A makeover for motifs
A software innovation in the field of embroidery is helping artisans in craft clusters
Design software with a faster turn around time can change the life and work of craftpersons who painstakingly embroider for a living.
Towards this end, Media lab Asia (MLAsia) -- the not-for-profit company promoted by the Department of Electronics and IT -- plans to hard-sell its ‘Chic’ computed-aided design software across the country. The firm had developed the software as a vector-based computer-aided design tool for craft artisans and has already deployed this in various craft clusters in Delhi, Uttar Pradesh, and Madhya Pradesh for ‘chikankari’, zardozi embroidery. Artisans were trained in this design-making activity for livelihood enhancement.
MLAsia has now invited proposals from agencies and state governments with a presence in craft clusters for deployment of the software in other clusters across the country. ‘Chic’ essentially enables artisans to make 2D designs of embroidery. According to MLAsia, it enables “design innovation, modernisation and digitization. “A library of basic motifs can be designed and stored which can be reused to create innovative embroidery design by artisans and entrepreneurs. It enables improved productivity, innovation and enhances opportunities of employment and trade. The software supports many motifs including circles, guavas, peepal leaves, rectangles, petals, text etc,” an official said.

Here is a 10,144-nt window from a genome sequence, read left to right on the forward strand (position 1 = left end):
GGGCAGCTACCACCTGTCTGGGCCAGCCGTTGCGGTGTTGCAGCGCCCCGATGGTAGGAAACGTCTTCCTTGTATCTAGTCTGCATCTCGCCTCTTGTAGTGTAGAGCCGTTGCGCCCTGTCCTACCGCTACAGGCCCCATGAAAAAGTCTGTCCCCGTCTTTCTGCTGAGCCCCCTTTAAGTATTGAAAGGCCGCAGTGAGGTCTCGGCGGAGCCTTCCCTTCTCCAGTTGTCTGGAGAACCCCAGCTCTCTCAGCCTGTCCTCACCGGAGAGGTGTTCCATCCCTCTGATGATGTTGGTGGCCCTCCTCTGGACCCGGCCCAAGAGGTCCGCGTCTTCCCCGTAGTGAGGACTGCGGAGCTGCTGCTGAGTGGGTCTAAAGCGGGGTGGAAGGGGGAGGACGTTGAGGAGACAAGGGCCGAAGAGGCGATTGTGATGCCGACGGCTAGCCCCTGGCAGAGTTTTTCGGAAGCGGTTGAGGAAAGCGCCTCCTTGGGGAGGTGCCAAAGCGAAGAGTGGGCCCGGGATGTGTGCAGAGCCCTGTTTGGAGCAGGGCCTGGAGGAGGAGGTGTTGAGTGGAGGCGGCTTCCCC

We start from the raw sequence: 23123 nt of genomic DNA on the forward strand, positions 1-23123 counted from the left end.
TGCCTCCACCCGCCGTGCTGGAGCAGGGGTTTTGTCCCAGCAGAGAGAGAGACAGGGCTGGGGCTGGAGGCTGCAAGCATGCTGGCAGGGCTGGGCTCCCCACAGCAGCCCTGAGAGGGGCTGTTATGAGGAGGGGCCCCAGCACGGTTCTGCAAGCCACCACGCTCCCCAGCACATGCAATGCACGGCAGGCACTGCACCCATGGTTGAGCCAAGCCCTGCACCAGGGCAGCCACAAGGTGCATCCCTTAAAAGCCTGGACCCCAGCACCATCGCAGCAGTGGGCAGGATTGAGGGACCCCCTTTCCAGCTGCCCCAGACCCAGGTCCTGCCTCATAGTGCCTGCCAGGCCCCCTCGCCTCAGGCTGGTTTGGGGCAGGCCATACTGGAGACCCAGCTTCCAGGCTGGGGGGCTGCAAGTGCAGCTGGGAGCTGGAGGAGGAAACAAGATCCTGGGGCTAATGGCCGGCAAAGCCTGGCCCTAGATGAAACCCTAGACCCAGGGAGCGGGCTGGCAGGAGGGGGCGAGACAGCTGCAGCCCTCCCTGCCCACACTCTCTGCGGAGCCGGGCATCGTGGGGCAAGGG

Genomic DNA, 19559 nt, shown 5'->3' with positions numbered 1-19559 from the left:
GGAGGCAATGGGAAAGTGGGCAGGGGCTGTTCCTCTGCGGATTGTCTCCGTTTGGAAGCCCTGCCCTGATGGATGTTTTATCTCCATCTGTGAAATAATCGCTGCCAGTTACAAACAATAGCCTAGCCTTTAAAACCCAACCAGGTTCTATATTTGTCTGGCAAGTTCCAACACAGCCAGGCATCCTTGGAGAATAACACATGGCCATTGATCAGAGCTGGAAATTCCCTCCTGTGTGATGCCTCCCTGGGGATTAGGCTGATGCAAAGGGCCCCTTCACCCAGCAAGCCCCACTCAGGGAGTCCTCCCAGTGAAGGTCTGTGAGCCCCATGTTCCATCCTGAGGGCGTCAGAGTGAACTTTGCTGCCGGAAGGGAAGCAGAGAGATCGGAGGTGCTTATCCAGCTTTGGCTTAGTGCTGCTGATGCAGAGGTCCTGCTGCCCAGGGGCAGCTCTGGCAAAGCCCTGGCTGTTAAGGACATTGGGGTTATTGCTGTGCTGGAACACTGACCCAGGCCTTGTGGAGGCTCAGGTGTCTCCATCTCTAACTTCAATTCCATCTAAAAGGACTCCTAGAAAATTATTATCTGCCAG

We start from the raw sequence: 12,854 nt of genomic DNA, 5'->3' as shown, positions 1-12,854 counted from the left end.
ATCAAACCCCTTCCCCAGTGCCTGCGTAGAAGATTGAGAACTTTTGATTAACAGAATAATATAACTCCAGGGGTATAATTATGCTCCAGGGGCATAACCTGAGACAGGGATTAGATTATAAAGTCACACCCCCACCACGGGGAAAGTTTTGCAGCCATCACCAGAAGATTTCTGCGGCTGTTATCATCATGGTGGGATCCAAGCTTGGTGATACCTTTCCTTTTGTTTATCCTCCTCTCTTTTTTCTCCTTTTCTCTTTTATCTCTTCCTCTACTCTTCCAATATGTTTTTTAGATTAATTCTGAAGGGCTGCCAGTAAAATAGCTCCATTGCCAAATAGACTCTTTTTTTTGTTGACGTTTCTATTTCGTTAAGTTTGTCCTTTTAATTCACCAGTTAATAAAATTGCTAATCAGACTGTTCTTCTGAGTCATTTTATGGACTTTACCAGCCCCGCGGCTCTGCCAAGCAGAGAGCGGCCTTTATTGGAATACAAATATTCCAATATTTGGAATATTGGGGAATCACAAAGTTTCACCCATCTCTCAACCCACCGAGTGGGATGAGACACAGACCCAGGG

Besides enabling design innovation and modernisation in the field of embroidery, ‘Chic’ reduces the time involved in embroidery design creation and modification. MLAsia claims it is very user-friendly and does not require any previous computer knowledge to operate the software. With ‘Chic’, the artisan gets a look and feel of the complete design before he or she transfers it to the actual medium.
‘Chic’ can be used with a digital pen and tablet, which provides the designer or artisan a very user-friendly interface for creating designs, just similar to using pencil and paper. The software, it claims, is also very cost-effective.